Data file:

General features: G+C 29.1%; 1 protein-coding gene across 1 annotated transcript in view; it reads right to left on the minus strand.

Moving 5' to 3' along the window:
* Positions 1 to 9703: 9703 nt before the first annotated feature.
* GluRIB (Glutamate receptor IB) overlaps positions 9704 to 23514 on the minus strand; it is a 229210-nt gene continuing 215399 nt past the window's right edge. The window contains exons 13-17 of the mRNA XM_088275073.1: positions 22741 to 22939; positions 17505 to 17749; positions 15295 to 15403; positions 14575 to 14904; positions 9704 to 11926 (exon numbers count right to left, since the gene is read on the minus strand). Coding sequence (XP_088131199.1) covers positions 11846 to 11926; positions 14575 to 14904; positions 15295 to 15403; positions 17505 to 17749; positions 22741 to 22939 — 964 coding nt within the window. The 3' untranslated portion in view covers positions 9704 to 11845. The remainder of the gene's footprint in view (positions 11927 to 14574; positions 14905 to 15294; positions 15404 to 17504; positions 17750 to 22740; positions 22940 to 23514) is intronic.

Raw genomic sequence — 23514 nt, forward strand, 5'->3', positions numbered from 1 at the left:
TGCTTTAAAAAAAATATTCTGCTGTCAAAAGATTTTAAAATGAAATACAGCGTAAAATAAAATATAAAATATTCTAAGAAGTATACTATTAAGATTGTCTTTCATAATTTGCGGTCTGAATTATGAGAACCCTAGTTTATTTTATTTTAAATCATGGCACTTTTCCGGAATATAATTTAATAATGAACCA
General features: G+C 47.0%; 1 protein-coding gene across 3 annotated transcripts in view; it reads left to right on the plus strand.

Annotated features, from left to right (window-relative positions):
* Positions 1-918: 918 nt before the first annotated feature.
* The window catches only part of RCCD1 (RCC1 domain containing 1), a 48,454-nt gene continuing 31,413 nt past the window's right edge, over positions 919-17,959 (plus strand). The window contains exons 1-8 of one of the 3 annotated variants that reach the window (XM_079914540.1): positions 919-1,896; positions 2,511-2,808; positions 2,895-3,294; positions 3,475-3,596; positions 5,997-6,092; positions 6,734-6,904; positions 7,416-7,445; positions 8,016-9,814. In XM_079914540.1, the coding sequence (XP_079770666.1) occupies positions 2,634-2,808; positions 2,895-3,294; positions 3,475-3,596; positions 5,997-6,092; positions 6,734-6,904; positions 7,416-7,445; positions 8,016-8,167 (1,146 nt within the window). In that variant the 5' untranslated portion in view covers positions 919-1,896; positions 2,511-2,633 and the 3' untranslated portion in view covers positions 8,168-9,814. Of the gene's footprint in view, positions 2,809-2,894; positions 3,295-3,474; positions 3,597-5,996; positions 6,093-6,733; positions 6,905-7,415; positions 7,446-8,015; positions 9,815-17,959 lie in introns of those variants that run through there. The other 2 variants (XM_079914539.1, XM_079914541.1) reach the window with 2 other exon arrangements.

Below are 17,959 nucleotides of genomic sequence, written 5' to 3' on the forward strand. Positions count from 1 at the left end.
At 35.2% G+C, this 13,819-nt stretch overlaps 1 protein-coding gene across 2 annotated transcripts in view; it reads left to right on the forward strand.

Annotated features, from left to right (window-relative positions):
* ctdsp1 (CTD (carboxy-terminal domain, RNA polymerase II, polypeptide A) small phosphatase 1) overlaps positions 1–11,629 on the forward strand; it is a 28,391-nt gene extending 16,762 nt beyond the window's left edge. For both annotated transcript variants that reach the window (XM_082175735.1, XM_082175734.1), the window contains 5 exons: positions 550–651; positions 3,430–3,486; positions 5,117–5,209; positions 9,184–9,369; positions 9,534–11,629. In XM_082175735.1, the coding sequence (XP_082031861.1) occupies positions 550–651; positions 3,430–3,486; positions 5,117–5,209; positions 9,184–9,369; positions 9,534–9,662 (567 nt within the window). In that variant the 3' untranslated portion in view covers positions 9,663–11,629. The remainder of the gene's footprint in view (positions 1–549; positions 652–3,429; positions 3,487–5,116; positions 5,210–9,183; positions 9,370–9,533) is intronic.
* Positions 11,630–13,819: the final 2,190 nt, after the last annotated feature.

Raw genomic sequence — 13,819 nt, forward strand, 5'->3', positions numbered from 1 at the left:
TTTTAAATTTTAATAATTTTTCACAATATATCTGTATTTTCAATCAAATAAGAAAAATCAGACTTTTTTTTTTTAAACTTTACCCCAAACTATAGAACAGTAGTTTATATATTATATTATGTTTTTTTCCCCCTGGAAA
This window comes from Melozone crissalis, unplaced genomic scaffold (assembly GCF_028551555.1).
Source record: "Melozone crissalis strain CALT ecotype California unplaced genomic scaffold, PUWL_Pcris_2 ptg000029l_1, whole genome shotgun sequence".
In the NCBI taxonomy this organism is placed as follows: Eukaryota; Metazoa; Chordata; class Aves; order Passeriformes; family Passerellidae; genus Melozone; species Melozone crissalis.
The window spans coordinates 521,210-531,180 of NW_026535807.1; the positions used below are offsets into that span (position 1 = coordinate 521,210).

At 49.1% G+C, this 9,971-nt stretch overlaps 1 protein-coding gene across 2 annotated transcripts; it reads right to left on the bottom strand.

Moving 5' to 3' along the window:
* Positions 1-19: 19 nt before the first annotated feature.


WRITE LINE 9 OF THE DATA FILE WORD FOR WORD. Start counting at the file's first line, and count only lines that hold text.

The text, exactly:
* Positions 1-918: 918 nt before the first annotated feature.